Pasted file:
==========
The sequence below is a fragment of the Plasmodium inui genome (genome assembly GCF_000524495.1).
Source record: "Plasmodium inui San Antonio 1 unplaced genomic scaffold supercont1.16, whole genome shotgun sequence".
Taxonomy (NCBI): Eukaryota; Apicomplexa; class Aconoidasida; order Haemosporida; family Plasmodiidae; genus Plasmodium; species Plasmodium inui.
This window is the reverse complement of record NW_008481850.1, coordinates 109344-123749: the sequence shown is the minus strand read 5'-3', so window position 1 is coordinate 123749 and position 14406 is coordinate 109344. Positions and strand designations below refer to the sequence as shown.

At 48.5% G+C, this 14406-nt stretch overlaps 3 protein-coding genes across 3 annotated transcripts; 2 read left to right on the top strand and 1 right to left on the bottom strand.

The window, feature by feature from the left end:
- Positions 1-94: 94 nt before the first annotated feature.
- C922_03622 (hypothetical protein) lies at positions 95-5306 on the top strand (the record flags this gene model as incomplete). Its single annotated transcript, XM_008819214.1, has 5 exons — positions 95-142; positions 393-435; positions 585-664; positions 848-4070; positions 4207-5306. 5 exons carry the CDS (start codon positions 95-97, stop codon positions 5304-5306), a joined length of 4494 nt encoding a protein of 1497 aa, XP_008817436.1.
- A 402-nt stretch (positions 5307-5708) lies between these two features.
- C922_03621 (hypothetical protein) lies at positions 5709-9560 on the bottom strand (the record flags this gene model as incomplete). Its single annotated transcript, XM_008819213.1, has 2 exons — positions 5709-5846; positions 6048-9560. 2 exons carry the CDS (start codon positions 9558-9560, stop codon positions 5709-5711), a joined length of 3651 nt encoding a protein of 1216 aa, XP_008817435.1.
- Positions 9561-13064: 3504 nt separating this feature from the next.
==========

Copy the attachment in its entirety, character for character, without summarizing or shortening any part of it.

The sequence below is a fragment of the Plasmodium inui genome (genome assembly GCF_000524495.1).
Source record: "Plasmodium inui San Antonio 1 unplaced genomic scaffold supercont1.16, whole genome shotgun sequence".
Taxonomy (NCBI): Eukaryota; Apicomplexa; class Aconoidasida; order Haemosporida; family Plasmodiidae; genus Plasmodium; species Plasmodium inui.
This window is the reverse complement of record NW_008481850.1, coordinates 109344-123749: the sequence shown is the minus strand read 5'-3', so window position 1 is coordinate 123749 and position 14406 is coordinate 109344. Positions and strand designations below refer to the sequence as shown.

At 48.5% G+C, this 14406-nt stretch overlaps 3 protein-coding genes across 3 annotated transcripts; 2 read left to right on the top strand and 1 right to left on the bottom strand.

The window, feature by feature from the left end:
- Positions 1-94: 94 nt before the first annotated feature.
- C922_03622 (hypothetical protein) lies at positions 95-5306 on the top strand (the record flags this gene model as incomplete). Its single annotated transcript, XM_008819214.1, has 5 exons — positions 95-142; positions 393-435; positions 585-664; positions 848-4070; positions 4207-5306. 5 exons carry the CDS (start codon positions 95-97, stop codon positions 5304-5306), a joined length of 4494 nt encoding a protein of 1497 aa, XP_008817436.1.
- A 402-nt stretch (positions 5307-5708) lies between these two features.
- C922_03621 (hypothetical protein) lies at positions 5709-9560 on the bottom strand (the record flags this gene model as incomplete). Its single annotated transcript, XM_008819213.1, has 2 exons — positions 5709-5846; positions 6048-9560. 2 exons carry the CDS (start codon positions 9558-9560, stop codon positions 5709-5711), a joined length of 3651 nt encoding a protein of 1216 aa, XP_008817435.1.
- Positions 9561-13064: 3504 nt separating this feature from the next.